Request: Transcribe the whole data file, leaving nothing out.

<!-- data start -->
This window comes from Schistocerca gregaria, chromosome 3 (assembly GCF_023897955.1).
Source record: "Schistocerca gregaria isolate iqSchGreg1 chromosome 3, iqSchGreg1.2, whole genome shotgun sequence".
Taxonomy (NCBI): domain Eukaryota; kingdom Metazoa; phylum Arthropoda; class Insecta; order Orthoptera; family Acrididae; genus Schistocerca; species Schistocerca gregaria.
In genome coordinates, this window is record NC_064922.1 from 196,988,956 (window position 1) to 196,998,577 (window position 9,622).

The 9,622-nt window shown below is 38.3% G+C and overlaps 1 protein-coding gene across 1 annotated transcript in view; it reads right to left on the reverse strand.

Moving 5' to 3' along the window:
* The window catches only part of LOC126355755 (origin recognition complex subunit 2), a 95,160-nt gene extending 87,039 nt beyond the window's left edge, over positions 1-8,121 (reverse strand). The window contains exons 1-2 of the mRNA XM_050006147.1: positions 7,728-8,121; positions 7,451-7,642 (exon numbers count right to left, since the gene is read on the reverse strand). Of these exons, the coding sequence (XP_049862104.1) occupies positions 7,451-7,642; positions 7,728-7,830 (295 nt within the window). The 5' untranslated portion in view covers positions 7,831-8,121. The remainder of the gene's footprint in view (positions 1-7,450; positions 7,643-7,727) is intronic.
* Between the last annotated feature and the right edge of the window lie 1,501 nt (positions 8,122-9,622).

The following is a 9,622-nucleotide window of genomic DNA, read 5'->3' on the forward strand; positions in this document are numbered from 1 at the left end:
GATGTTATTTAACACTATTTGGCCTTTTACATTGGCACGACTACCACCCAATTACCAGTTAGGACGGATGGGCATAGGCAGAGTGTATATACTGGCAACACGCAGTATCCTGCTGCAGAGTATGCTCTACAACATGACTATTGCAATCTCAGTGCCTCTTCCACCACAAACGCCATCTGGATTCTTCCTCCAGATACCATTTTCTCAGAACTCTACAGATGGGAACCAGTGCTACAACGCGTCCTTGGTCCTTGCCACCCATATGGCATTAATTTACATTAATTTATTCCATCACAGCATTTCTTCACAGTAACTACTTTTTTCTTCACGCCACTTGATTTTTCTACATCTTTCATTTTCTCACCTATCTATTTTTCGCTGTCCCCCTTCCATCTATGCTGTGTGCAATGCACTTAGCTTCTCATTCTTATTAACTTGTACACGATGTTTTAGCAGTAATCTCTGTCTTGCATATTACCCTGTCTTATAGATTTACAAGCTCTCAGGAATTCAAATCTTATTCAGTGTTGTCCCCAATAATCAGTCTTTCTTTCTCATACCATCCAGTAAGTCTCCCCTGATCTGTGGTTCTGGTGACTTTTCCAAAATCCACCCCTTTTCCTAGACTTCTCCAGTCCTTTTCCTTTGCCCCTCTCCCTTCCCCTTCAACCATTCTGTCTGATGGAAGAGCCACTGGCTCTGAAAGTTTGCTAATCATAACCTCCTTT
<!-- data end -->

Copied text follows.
This window comes from Schistocerca gregaria, chromosome 3 (assembly GCF_023897955.1).
Source record: "Schistocerca gregaria isolate iqSchGreg1 chromosome 3, iqSchGreg1.2, whole genome shotgun sequence".
Taxonomy (NCBI): domain Eukaryota; kingdom Metazoa; phylum Arthropoda; class Insecta; order Orthoptera; family Acrididae; genus Schistocerca; species Schistocerca gregaria.
In genome coordinates, this window is record NC_064922.1 from 196,988,956 (window position 1) to 196,998,577 (window position 9,622).

The 9,622-nt window shown below is 38.3% G+C and overlaps 1 protein-coding gene across 1 annotated transcript in view; it reads right to left on the reverse strand.

Moving 5' to 3' along the window:
* The window catches only part of LOC126355755 (origin recognition complex subunit 2), a 95,160-nt gene extending 87,039 nt beyond the window's left edge, over positions 1-8,121 (reverse strand). The window contains exons 1-2 of the mRNA XM_050006147.1: positions 7,728-8,121; positions 7,451-7,642 (exon numbers count right to left, since the gene is read on the reverse strand). Of these exons, the coding sequence (XP_049862104.1) occupies positions 7,451-7,642; positions 7,728-7,830 (295 nt within the window). The 5' untranslated portion in view covers positions 7,831-8,121. The remainder of the gene's footprint in view (positions 1-7,450; positions 7,643-7,727) is intronic.
* Between the last annotated feature and the right edge of the window lie 1,501 nt (positions 8,122-9,622).

The following is a 9,622-nucleotide window of genomic DNA, read 5'->3' on the forward strand; positions in this document are numbered from 1 at the left end:
GATGTTATTTAACACTATTTGGCCTTTTACATTGGCACGACTACCACCCAATTACCAGTTAGGACGGATGGGCATAGGCAGAGTGTATATACTGGCAACACGCAGTATCCTGCTGCAGAGTATGCTCTACAACATGACTATTGCAATCTCAGTGCCTCTTCCACCACAAACGCCATCTGGATTCTTCCTCCAGATACCATTTTCTCAGAACTCTACAGATGGGAACCAGTGCTACAACGCGTCCTTGGTCCTTGCCACCCATATGGCATTAATTTACATTAATTTATTCCATCACAGCATTTCTTCACAGTAACTACTTTTTTCTTCACGCCACTTGATTTTTCTACATCTTTCATTTTCTCACCTATCTATTTTTCGCTGTCCCCCTTCCATCTATGCTGTGTGCAATGCACTTAGCTTCTCATTCTTATTAACTTGTACACGATGTTTTAGCAGTAATCTCTGTCTTGCATATTACCCTGTCTTATAGATTTACAAGCTCTCAGGAATTCAAATCTTATTCAGTGTTGTCCCCAATAATCAGTCTTTCTTTCTCATACCATCCAGTAAGTCTCCCCTGATCTGTGGTTCTGGTGACTTTTCCAAAATCCACCCCTTTTCCTAGACTTCTCCAGTCCTTTTCCTTTGCCCCTCTCCCTTCCCCTTCAACCATTCTGTCTGATGGAAGAGCCACTGGCTCTGAAAGTTTGCTAATCATAACCTCCTTT